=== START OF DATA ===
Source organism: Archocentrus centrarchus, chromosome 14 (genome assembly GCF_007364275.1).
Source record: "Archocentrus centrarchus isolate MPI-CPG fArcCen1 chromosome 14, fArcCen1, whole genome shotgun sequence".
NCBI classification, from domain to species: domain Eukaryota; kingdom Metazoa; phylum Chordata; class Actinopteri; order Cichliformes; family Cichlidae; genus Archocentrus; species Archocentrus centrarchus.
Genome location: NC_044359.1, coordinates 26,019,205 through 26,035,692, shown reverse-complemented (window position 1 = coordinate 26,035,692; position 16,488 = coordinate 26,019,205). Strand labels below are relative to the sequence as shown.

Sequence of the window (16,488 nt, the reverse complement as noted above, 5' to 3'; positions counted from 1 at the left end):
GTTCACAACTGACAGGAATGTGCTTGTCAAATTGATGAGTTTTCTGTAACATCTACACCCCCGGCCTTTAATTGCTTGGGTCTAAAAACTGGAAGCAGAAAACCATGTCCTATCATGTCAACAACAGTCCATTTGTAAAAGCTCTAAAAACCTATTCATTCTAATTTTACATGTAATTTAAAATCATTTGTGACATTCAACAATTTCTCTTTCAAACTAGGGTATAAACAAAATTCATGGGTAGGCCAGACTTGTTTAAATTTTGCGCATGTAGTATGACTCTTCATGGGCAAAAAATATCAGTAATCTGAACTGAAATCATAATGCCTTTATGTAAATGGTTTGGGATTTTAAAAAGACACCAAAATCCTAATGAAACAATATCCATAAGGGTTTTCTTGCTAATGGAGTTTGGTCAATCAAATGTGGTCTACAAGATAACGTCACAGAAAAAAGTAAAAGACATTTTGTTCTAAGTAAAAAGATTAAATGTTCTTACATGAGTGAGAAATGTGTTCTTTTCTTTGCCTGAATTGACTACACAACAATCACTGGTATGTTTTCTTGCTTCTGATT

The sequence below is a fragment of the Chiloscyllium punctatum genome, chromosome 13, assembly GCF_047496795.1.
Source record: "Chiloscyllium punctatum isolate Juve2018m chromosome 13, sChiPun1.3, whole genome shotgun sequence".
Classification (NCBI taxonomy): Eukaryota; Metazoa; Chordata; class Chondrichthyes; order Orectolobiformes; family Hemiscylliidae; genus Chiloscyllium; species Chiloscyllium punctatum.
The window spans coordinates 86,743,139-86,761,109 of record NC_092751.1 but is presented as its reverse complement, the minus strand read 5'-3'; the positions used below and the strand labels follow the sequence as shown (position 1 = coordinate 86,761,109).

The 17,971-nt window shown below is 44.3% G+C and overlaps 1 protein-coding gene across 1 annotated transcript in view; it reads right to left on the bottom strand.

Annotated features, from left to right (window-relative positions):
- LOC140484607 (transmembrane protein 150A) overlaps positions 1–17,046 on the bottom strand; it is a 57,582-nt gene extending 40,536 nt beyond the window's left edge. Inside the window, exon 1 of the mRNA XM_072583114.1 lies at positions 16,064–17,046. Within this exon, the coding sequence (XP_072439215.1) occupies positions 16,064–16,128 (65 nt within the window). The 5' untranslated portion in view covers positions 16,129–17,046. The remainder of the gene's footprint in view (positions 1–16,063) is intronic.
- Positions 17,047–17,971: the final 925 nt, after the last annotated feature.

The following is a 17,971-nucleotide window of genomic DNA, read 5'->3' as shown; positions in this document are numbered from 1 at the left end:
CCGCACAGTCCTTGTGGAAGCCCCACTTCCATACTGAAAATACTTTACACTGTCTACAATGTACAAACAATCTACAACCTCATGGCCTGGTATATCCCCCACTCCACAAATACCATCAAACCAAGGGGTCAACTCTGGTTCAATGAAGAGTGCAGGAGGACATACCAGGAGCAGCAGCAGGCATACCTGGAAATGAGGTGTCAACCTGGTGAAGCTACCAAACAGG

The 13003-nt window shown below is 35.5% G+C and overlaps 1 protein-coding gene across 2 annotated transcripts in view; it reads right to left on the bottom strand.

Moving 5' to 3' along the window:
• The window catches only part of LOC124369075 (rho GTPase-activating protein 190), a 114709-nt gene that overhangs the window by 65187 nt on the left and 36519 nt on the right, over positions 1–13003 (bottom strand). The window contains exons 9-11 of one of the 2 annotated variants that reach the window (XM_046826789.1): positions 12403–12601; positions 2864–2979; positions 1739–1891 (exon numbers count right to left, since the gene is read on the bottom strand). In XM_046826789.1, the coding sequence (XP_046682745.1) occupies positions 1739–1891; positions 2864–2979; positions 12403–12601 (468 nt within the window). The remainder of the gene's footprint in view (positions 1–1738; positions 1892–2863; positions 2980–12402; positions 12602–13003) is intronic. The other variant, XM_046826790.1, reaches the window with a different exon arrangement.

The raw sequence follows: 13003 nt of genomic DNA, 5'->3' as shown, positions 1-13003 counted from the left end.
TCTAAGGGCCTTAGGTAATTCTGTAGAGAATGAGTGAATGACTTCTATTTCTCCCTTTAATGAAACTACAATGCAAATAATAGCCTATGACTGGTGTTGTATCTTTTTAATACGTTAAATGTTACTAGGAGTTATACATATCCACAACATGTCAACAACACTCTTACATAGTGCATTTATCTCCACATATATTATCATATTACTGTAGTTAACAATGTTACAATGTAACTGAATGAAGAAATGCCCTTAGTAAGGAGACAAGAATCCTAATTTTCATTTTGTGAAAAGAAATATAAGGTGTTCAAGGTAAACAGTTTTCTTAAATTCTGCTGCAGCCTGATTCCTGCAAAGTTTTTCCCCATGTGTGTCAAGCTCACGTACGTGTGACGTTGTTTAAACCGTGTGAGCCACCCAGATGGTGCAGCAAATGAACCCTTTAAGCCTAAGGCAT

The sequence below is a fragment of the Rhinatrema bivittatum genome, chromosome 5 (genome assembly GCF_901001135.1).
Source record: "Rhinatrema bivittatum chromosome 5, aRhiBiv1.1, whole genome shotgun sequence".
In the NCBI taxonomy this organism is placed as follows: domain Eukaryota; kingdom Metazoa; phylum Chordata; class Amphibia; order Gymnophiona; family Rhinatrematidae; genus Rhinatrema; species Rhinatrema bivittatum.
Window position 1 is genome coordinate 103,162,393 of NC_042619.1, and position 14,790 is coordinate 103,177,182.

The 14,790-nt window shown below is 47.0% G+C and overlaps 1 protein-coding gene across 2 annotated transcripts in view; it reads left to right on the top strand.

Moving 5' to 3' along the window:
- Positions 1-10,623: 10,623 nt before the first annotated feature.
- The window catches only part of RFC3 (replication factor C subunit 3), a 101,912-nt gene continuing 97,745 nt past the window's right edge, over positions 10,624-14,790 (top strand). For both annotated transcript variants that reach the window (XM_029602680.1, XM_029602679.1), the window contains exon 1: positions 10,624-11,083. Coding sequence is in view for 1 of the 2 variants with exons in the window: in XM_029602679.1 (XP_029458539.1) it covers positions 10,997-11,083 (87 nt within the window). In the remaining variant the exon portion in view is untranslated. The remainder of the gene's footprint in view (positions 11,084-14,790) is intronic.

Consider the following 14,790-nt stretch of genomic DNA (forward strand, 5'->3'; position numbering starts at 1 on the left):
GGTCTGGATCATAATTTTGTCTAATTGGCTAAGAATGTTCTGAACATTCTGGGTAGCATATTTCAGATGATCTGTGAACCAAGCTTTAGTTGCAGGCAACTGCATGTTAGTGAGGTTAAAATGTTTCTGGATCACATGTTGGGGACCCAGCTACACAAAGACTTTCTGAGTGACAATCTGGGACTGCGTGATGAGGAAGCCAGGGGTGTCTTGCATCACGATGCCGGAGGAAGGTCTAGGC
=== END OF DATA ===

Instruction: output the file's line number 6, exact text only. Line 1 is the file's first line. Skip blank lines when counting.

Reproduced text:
GTTCACAACTGACAGGAATGTGCTTGTCAAATTGATGAGTTTTCTGTAACATCTACACCCCCGGCCTTTAATTGCTTGGGTCTAAAAACTGGAAGCAGAAAACCATGTCCTATCATGTCAACAACAGTCCATTTGTAAAAGCTCTAAAAACCTATTCATTCTAATTTTACATGTAATTTAAAATCATTTGTGACATTCAACAATTTCTCTTTCAAACTAGGGTATAAACAAAATTCATGGGTAGGCCAGACTTGTTTAAATTTTGCGCATGTAGTATGACTCTTCATGGGCAAAAAATATCAGTAATCTGAACTGAAATCATAATGCCTTTATGTAAATGGTTTGGGATTTTAAAAAGACACCAAAATCCTAATGAAACAATATCCATAAGGGTTTTCTTGCTAATGGAGTTTGGTCAATCAAATGTGGTCTACAAGATAACGTCACAGAAAAAAGTAAAAGACATTTTGTTCTAAGTAAAAAGATTAAATGTTCTTACATGAGTGAGAAATGTGTTCTTTTCTTTGCCTGAATTGACTACACAACAATCACTGGTATGTTTTCTTGCTTCTGATT